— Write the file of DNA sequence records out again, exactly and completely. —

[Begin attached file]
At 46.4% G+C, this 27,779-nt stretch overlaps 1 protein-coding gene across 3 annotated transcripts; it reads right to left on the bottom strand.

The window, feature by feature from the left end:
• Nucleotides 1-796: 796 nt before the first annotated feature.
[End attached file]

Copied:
At 46.4% G+C, this 27,779-nt stretch overlaps 1 protein-coding gene across 3 annotated transcripts; it reads right to left on the bottom strand.

The window, feature by feature from the left end:
• Nucleotides 1-796: 796 nt before the first annotated feature.